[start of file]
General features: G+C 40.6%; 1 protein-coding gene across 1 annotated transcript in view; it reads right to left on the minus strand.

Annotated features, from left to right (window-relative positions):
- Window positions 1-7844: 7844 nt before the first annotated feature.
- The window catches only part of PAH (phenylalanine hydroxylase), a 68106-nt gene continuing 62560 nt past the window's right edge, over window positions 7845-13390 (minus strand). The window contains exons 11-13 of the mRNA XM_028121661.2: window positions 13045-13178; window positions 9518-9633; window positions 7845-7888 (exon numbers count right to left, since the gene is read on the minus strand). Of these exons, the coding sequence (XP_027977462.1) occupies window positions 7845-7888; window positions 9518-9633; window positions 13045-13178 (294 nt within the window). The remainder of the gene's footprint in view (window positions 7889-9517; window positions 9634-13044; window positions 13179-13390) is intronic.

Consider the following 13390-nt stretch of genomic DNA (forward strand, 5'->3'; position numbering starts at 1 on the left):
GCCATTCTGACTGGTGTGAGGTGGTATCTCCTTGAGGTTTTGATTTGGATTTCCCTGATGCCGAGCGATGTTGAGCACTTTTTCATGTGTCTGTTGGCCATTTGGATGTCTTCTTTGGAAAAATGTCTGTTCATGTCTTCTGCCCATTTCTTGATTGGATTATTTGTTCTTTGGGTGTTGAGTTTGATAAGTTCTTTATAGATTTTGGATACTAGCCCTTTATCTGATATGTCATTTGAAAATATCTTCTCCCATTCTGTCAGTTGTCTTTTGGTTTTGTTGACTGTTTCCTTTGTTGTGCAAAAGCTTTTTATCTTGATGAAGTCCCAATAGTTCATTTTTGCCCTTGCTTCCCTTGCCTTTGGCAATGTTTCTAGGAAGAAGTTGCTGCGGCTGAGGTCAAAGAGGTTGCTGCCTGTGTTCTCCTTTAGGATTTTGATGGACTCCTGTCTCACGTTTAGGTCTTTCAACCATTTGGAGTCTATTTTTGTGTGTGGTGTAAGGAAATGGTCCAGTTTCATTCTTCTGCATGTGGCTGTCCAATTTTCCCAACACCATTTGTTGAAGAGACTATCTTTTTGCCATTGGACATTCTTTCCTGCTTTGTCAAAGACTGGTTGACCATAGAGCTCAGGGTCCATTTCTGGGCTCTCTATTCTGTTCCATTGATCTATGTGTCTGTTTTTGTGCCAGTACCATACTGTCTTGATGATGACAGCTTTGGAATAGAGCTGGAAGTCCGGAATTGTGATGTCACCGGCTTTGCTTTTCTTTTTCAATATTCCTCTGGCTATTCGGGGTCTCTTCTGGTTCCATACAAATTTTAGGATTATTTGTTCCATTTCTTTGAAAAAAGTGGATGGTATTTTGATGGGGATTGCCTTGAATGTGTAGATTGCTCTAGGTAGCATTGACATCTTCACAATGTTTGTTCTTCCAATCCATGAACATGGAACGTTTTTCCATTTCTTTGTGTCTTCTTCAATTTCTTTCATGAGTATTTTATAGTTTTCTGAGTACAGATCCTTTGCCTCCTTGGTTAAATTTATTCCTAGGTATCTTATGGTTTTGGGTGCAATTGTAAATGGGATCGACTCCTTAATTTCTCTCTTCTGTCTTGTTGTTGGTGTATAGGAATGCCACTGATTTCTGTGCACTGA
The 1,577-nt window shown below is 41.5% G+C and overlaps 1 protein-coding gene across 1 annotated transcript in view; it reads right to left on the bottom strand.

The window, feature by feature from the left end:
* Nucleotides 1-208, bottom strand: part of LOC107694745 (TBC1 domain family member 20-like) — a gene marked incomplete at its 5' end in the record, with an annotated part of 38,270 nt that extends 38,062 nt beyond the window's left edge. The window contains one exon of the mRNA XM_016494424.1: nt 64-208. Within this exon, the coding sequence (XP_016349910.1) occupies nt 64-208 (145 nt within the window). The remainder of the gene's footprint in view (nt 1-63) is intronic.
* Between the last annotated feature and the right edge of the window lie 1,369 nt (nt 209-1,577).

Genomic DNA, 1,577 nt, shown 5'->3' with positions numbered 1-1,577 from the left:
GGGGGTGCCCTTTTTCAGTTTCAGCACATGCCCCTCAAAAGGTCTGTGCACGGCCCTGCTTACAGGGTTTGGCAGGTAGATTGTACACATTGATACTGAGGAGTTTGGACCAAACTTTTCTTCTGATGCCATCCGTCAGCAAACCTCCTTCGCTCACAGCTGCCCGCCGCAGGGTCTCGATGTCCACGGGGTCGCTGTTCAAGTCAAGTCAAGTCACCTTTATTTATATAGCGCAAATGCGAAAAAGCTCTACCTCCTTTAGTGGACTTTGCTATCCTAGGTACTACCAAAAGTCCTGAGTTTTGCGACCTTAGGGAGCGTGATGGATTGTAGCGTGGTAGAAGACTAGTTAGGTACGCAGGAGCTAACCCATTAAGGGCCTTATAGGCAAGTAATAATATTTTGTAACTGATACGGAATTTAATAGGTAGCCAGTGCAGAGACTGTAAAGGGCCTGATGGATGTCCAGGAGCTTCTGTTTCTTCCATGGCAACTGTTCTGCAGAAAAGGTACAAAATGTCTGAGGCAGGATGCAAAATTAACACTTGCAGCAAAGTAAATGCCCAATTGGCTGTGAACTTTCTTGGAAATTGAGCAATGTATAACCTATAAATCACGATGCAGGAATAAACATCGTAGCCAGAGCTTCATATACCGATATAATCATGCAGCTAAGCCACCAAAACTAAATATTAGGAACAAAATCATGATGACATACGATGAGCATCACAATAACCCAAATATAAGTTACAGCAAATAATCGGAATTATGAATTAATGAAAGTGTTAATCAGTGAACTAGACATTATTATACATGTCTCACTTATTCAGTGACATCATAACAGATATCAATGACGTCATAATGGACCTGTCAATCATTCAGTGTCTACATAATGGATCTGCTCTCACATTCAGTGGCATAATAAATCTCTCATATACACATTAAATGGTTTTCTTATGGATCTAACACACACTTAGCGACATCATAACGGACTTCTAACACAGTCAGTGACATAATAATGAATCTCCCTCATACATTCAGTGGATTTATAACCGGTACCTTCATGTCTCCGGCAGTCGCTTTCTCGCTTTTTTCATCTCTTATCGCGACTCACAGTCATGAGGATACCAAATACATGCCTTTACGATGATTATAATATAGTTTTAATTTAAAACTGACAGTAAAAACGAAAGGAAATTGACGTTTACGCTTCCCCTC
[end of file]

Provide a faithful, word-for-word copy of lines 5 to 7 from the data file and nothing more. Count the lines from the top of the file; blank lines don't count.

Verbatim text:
Consider the following 13390-nt stretch of genomic DNA (forward strand, 5'->3'; position numbering starts at 1 on the left):
GCCATTCTGACTGGTGTGAGGTGGTATCTCCTTGAGGTTTTGATTTGGATTTCCCTGATGCCGAGCGATGTTGAGCACTTTTTCATGTGTCTGTTGGCCATTTGGATGTCTTCTTTGGAAAAATGTCTGTTCATGTCTTCTGCCCATTTCTTGATTGGATTATTTGTTCTTTGGGTGTTGAGTTTGATAAGTTCTTTATAGATTTTGGATACTAGCCCTTTATCTGATATGTCATTTGAAAATATCTTCTCCCATTCTGTCAGTTGTCTTTTGGTTTTGTTGACTGTTTCCTTTGTTGTGCAAAAGCTTTTTATCTTGATGAAGTCCCAATAGTTCATTTTTGCCCTTGCTTCCCTTGCCTTTGGCAATGTTTCTAGGAAGAAGTTGCTGCGGCTGAGGTCAAAGAGGTTGCTGCCTGTGTTCTCCTTTAGGATTTTGATGGACTCCTGTCTCACGTTTAGGTCTTTCAACCATTTGGAGTCTATTTTTGTGTGTGGTGTAAGGAAATGGTCCAGTTTCATTCTTCTGCATGTGGCTGTCCAATTTTCCCAACACCATTTGTTGAAGAGACTATCTTTTTGCCATTGGACATTCTTTCCTGCTTTGTCAAAGACTGGTTGACCATAGAGCTCAGGGTCCATTTCTGGGCTCTCTATTCTGTTCCATTGATCTATGTGTCTGTTTTTGTGCCAGTACCATACTGTCTTGATGATGACAGCTTTGGAATAGAGCTGGAAGTCCGGAATTGTGATGTCACCGGCTTTGCTTTTCTTTTTCAATATTCCTCTGGCTATTCGGGGTCTCTTCTGGTTCCATACAAATTTTAGGATTATTTGTTCCATTTCTTTGAAAAAAGTGGATGGTATTTTGATGGGGATTGCCTTGAATGTGTAGATTGCTCTAGGTAGCATTGACATCTTCACAATGTTTGTTCTTCCAATCCATGAACATGGAACGTTTTTCCATTTCTTTGTGTCTTCTTCAATTTCTTTCATGAGTATTTTATAGTTTTCTGAGTACAGATCCTTTGCCTCCTTGGTTAAATTTATTCCTAGGTATCTTATGGTTTTGGGTGCAATTGTAAATGGGATCGACTCCTTAATTTCTCTCTTCTGTCTTGTTGTTGGTGTATAGGAATGCCACTGATTTCTGTGCACTGA
The 1,577-nt window shown below is 41.5% G+C and overlaps 1 protein-coding gene across 1 annotated transcript in view; it reads right to left on the bottom strand.